Small World will look like a "Fantasy Risk", but there's one key difference. The combat is deterministic, which means that as long as you have the required amount of forces to win a combat, you will win, e.g. you need 3 tokens to take over an enemy region with 2 tokens. There's no rolling of a die except for potentially a final conquest where you don't have enough tokens and are going for it. Therefore the luck element is kept to a minimum unlike a normal game of Risk. This will please many gamers I'm sure, but there's a downside. Deterministic combat isn't that exciting because there's no chance of failure. Small World definitely feels like a standard Euro game - there's not a huge amount of tension or excitement, the fun comes from exploiting combos and tactical play.

The crux of Small World is exploiting opportunities where you can and making the best use of particular combinations of races/abilities as they present themselves. Choosing the right moment to put your race into decline and essentially "skip a turn" is also key as bad timing will result in a big tempo hit to your point scoring. Be prepared to get stuck into each other though, you can't play Small World without getting in someones face eventually. Players that get off to an early lead need to be stomped down so unless you have a chance to surpass their scoring over time, you need to go on the offensive.

This can lead to some degree of being "picked" on at times, but the game is short enough so that this doesn't sting as much as it could.


WELL ACCORDING TO THE CHART. . . 


The only thing that stops Small World being a gateway game for me is the array of abilities and races present. Some are easier to understand than others and every turn you've got 6 combinations showing, which means 12 different things to look up on this large reference chart. For a typical gamer you're left with no ambiguity after checking this, but for a brand new gamer, I can see that being a little overwhelming on top of the likelihood that they're going to lose their first game badly against someone who knows what they are doing.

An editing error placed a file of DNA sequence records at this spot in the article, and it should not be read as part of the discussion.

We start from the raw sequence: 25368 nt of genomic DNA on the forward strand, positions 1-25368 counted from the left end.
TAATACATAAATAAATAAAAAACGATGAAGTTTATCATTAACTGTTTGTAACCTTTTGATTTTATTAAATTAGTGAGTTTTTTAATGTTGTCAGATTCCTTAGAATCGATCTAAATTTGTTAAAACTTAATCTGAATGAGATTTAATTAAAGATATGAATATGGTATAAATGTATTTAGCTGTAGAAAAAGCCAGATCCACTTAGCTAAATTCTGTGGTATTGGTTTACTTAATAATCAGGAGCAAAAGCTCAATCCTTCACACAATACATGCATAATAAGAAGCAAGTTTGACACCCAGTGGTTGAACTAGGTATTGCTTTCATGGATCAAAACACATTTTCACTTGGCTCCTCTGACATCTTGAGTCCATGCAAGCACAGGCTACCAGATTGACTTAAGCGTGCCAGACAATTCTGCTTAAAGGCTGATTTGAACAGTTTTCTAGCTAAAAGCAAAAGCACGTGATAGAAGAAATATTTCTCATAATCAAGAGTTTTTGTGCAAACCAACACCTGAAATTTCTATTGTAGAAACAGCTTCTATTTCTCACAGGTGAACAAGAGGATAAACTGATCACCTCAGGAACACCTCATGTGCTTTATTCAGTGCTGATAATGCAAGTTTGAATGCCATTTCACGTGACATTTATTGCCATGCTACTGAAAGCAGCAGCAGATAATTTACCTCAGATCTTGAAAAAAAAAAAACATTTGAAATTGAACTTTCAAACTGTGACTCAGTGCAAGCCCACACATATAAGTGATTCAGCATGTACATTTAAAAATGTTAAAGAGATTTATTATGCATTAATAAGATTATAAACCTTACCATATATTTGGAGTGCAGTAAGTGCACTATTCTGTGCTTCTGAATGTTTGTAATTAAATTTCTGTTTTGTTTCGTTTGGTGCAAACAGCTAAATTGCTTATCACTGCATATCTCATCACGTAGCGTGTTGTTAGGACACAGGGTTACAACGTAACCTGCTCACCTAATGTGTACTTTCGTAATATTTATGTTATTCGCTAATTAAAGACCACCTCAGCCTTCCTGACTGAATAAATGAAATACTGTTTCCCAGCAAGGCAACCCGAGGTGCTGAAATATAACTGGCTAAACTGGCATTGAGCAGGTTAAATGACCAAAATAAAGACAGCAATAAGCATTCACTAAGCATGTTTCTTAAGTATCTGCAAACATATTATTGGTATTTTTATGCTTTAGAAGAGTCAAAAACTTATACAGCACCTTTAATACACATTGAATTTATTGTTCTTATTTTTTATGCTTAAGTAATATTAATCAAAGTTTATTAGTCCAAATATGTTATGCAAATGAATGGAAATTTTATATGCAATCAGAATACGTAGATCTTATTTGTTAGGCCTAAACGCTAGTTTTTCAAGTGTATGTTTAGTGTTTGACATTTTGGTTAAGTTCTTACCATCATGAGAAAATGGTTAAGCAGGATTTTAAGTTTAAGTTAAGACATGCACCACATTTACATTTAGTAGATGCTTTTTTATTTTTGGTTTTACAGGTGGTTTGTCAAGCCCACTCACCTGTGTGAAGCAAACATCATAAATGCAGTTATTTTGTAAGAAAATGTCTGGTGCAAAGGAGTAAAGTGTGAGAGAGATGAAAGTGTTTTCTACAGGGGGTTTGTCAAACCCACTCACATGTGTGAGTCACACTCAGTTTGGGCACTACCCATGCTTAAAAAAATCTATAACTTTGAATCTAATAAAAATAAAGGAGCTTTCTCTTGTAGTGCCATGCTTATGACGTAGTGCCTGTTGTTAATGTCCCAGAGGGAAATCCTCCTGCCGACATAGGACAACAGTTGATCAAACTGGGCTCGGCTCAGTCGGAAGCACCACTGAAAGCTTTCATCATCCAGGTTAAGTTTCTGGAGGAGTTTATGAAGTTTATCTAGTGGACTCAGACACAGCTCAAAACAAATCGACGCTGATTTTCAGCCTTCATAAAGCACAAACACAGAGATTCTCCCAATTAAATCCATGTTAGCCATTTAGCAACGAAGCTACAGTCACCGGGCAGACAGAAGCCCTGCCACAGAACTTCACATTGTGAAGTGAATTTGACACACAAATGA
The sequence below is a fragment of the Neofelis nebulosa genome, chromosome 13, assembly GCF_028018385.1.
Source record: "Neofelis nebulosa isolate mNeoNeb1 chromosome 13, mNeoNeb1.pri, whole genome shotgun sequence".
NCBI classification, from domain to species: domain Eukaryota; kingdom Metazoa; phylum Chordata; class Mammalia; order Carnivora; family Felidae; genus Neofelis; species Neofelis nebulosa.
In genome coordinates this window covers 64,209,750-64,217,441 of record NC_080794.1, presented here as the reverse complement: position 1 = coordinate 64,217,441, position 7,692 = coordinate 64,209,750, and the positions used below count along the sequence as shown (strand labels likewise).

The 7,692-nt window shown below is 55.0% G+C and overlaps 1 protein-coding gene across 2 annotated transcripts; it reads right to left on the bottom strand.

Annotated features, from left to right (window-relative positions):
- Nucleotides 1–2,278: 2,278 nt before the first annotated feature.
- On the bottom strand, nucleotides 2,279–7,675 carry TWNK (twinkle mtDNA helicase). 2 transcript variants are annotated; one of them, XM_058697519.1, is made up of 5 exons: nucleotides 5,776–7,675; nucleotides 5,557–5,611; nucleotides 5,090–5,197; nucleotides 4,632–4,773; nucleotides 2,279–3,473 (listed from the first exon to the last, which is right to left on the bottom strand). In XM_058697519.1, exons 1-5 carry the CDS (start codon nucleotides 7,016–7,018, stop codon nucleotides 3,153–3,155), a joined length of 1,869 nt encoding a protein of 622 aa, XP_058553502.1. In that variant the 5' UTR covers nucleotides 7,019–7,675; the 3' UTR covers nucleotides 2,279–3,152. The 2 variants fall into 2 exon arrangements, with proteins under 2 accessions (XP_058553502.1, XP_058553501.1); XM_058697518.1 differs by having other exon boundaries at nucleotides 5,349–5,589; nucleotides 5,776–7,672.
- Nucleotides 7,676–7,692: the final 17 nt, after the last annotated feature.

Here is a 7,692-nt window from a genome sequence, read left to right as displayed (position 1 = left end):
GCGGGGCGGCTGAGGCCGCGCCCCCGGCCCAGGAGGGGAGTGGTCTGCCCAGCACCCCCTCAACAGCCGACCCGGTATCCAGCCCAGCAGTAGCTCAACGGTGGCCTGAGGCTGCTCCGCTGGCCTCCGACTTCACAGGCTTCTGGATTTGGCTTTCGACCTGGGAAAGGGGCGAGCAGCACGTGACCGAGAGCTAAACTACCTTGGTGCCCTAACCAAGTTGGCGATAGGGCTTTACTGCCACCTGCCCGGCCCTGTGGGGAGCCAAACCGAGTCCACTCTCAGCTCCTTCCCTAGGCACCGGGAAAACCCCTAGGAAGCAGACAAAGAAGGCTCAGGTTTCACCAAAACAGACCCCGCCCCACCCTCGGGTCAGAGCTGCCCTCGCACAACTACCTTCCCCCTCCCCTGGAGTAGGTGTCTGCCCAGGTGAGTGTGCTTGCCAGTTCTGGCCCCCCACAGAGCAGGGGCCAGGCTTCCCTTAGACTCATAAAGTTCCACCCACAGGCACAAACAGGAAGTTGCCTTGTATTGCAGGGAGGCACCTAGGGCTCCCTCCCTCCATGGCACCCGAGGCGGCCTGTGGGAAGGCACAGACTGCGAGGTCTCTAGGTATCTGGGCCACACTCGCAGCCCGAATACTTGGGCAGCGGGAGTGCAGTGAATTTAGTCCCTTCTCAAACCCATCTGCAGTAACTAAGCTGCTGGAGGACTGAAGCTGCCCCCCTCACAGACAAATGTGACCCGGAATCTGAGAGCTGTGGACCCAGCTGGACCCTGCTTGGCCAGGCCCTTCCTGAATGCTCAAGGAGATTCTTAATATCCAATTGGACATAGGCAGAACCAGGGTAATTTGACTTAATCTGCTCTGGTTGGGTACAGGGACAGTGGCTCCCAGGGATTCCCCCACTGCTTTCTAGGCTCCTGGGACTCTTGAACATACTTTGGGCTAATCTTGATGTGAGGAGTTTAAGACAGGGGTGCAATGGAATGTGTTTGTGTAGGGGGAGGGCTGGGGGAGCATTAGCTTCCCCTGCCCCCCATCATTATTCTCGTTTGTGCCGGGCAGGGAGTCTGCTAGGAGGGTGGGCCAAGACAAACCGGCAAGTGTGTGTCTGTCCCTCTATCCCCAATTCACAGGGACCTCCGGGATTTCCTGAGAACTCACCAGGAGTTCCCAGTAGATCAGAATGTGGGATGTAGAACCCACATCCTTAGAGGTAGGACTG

Give it a couple of games though and they'll pick it up, so I'd call Small World a "next-step" game instead. And it won't take you too long to get through those games either. 90 minutes should be the longest a game should take and that's with 4-5 players including new/slow ones. But 2-3 players who know the system - you're talking a nice, quick 60 minute affair or less.

In the base game there's a good amount of variety for races and abilities, but if that's not enough there's many mini-expansions to collect for more variety, however be warned that doing so will result in a removal of the insert and maybe future potential storage issues.


VERDICT ON SMALL WORLD


Small World is regarded as a staple gateway game to have in ones collection. I'm a bit more on the fence about it. Small World is a decent game overall, it looks the business, scales well for all player counts and is a simple game to learn. However if this is to be classed as a gateway game it's at the higher end for definite. The rules may be easy, but constantly having to check what each race and ability does on a separate reference chart when you have 6 of each available all the time can get overwhelming for new players, not to mention it drags the time length out.

Once you're comfortable though, Small World progresses quite quickly at normal player counts and generates a few laughs. Despite the variety in races it can get a little repetitive, but there is a wealth of expansions to add to the mix if you choose, just be wary of storage issues. It lacks enough excitement and tension to make it a great game, but it's solid and will appeal to fantasy fans.

   


BROKEN RATING - 7 Races In Decline




YOU WILL LIKE SMALL WORLD IF:



You prefer deterministic combat over rolling dice.



You like having a variety of races and abilities to combo with.



You want a game that can scale well for those without analysis paralysis issues.




YOU WILL NOT LIKE SMALL WORLD IF:



You're expecting a gateway experience for anyone who's never seen games before.



You want something more akin to a war game experience.



You don't want to have to expand it out to get the full benefit.